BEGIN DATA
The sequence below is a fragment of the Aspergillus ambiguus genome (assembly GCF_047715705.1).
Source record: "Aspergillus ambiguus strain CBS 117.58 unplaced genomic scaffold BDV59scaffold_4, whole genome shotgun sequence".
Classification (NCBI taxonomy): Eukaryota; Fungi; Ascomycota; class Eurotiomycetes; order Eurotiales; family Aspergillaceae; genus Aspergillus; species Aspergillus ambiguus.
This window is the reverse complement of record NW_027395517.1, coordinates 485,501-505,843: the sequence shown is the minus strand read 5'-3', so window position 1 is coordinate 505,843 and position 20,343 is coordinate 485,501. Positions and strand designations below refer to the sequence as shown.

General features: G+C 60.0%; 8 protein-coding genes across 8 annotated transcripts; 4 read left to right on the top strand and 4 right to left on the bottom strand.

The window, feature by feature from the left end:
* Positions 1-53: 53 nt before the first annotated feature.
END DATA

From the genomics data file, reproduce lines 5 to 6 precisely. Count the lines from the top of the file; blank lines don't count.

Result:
General features: G+C 60.0%; 8 protein-coding genes across 8 annotated transcripts; 4 read left to right on the top strand and 4 right to left on the bottom strand.

The window, feature by feature from the left end: